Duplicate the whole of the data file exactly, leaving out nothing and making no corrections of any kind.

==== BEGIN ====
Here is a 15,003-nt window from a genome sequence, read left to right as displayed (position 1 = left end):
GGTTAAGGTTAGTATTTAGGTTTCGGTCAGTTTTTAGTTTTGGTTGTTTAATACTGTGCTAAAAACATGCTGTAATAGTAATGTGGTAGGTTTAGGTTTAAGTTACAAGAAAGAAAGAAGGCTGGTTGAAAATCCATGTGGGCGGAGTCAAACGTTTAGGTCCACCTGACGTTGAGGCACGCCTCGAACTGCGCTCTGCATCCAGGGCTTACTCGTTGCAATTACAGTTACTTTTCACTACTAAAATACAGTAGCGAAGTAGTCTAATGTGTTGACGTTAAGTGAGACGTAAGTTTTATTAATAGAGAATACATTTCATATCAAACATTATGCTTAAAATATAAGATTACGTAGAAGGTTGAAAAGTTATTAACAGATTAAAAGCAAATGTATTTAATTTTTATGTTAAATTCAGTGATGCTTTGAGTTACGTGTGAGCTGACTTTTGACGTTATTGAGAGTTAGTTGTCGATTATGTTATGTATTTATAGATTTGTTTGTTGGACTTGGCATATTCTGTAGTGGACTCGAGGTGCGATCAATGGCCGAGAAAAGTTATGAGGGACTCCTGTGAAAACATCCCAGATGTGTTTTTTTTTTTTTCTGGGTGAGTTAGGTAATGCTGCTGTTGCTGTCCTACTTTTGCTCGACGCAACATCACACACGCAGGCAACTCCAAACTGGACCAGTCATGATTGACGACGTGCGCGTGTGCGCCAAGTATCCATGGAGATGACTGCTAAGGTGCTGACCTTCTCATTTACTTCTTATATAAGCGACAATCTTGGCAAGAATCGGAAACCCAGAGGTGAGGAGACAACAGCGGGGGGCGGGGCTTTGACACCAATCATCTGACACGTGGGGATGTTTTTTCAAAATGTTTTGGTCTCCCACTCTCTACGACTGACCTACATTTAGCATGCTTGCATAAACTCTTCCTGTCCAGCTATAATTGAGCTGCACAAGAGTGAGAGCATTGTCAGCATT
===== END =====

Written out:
Here is a 15,003-nt window from a genome sequence, read left to right as displayed (position 1 = left end):
GGTTAAGGTTAGTATTTAGGTTTCGGTCAGTTTTTAGTTTTGGTTGTTTAATACTGTGCTAAAAACATGCTGTAATAGTAATGTGGTAGGTTTAGGTTTAAGTTACAAGAAAGAAAGAAGGCTGGTTGAAAATCCATGTGGGCGGAGTCAAACGTTTAGGTCCACCTGACGTTGAGGCACGCCTCGAACTGCGCTCTGCATCCAGGGCTTACTCGTTGCAATTACAGTTACTTTTCACTACTAAAATACAGTAGCGAAGTAGTCTAATGTGTTGACGTTAAGTGAGACGTAAGTTTTATTAATAGAGAATACATTTCATATCAAACATTATGCTTAAAATATAAGATTACGTAGAAGGTTGAAAAGTTATTAACAGATTAAAAGCAAATGTATTTAATTTTTATGTTAAATTCAGTGATGCTTTGAGTTACGTGTGAGCTGACTTTTGACGTTATTGAGAGTTAGTTGTCGATTATGTTATGTATTTATAGATTTGTTTGTTGGACTTGGCATATTCTGTAGTGGACTCGAGGTGCGATCAATGGCCGAGAAAAGTTATGAGGGACTCCTGTGAAAACATCCCAGATGTGTTTTTTTTTTTTTCTGGGTGAGTTAGGTAATGCTGCTGTTGCTGTCCTACTTTTGCTCGACGCAACATCACACACGCAGGCAACTCCAAACTGGACCAGTCATGATTGACGACGTGCGCGTGTGCGCCAAGTATCCATGGAGATGACTGCTAAGGTGCTGACCTTCTCATTTACTTCTTATATAAGCGACAATCTTGGCAAGAATCGGAAACCCAGAGGTGAGGAGACAACAGCGGGGGGCGGGGCTTTGACACCAATCATCTGACACGTGGGGATGTTTTTTCAAAATGTTTTGGTCTCCCACTCTCTACGACTGACCTACATTTAGCATGCTTGCATAAACTCTTCCTGTCCAGCTATAATTGAGCTGCACAAGAGTGAGAGCATTGTCAGCATT